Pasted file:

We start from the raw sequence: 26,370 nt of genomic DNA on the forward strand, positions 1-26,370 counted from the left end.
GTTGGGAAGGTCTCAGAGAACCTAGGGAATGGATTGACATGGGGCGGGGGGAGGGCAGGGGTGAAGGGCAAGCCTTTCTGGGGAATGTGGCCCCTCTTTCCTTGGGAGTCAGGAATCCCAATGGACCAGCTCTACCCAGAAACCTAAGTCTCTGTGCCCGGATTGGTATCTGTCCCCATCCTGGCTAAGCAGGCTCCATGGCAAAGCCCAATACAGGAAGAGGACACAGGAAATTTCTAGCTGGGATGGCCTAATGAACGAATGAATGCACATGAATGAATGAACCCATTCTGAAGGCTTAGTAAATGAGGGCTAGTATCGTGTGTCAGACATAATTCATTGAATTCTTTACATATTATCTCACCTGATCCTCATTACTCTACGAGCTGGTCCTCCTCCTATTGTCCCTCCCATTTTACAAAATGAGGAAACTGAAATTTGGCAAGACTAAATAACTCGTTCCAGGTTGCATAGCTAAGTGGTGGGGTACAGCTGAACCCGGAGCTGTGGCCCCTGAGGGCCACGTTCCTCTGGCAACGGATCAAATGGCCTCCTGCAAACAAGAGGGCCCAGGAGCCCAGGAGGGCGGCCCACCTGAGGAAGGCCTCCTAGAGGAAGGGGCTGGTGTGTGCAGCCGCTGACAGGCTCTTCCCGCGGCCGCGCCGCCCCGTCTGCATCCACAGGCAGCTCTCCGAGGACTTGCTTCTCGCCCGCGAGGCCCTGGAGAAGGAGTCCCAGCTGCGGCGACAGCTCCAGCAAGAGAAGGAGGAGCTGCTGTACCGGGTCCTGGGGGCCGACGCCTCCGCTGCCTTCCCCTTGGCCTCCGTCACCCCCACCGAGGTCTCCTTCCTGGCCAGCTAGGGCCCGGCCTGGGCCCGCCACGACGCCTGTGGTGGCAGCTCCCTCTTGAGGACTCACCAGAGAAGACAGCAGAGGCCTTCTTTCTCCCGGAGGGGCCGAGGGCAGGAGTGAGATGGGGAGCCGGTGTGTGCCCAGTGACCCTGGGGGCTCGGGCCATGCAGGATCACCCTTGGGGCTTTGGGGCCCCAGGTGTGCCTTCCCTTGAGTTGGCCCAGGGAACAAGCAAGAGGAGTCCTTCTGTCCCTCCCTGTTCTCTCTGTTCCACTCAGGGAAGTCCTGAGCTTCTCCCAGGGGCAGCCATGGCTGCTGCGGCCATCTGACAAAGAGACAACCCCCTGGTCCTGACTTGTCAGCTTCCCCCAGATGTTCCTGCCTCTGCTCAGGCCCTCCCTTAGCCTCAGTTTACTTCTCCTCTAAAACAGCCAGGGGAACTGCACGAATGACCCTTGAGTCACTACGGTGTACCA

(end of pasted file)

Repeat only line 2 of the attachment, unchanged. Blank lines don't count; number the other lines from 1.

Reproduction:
GTTGGGAAGGTCTCAGAGAACCTAGGGAATGGATTGACATGGGGCGGGGGGAGGGCAGGGGTGAAGGGCAAGCCTTTCTGGGGAATGTGGCCCCTCTTTCCTTGGGAGTCAGGAATCCCAATGGACCAGCTCTACCCAGAAACCTAAGTCTCTGTGCCCGGATTGGTATCTGTCCCCATCCTGGCTAAGCAGGCTCCATGGCAAAGCCCAATACAGGAAGAGGACACAGGAAATTTCTAGCTGGGATGGCCTAATGAACGAATGAATGCACATGAATGAATGAACCCATTCTGAAGGCTTAGTAAATGAGGGCTAGTATCGTGTGTCAGACATAATTCATTGAATTCTTTACATATTATCTCACCTGATCCTCATTACTCTACGAGCTGGTCCTCCTCCTATTGTCCCTCCCATTTTACAAAATGAGGAAACTGAAATTTGGCAAGACTAAATAACTCGTTCCAGGTTGCATAGCTAAGTGGTGGGGTACAGCTGAACCCGGAGCTGTGGCCCCTGAGGGCCACGTTCCTCTGGCAACGGATCAAATGGCCTCCTGCAAACAAGAGGGCCCAGGAGCCCAGGAGGGCGGCCCACCTGAGGAAGGCCTCCTAGAGGAAGGGGCTGGTGTGTGCAGCCGCTGACAGGCTCTTCCCGCGGCCGCGCCGCCCCGTCTGCATCCACAGGCAGCTCTCCGAGGACTTGCTTCTCGCCCGCGAGGCCCTGGAGAAGGAGTCCCAGCTGCGGCGACAGCTCCAGCAAGAGAAGGAGGAGCTGCTGTACCGGGTCCTGGGGGCCGACGCCTCCGCTGCCTTCCCCTTGGCCTCCGTCACCCCCACCGAGGTCTCCTTCCTGGCCAGCTAGGGCCCGGCCTGGGCCCGCCACGACGCCTGTGGTGGCAGCTCCCTCTTGAGGACTCACCAGAGAAGACAGCAGAGGCCTTCTTTCTCCCGGAGGGGCCGAGGGCAGGAGTGAGATGGGGAGCCGGTGTGTGCCCAGTGACCCTGGGGGCTCGGGCCATGCAGGATCACCCTTGGGGCTTTGGGGCCCCAGGTGTGCCTTCCCTTGAGTTGGCCCAGGGAACAAGCAAGAGGAGTCCTTCTGTCCCTCCCTGTTCTCTCTGTTCCACTCAGGGAAGTCCTGAGCTTCTCCCAGGGGCAGCCATGGCTGCTGCGGCCATCTGACAAAGAGACAACCCCCTGGTCCTGACTTGTCAGCTTCCCCCAGATGTTCCTGCCTCTGCTCAGGCCCTCCCTTAGCCTCAGTTTACTTCTCCTCTAAAACAGCCAGGGGAACTGCACGAATGACCCTTGAGTCACTACGGTGTACCA